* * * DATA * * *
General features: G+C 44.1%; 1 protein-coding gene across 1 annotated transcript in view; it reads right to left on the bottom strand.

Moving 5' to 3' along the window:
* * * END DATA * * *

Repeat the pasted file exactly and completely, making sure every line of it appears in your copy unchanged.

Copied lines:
General features: G+C 44.1%; 1 protein-coding gene across 1 annotated transcript in view; it reads right to left on the bottom strand.

Moving 5' to 3' along the window: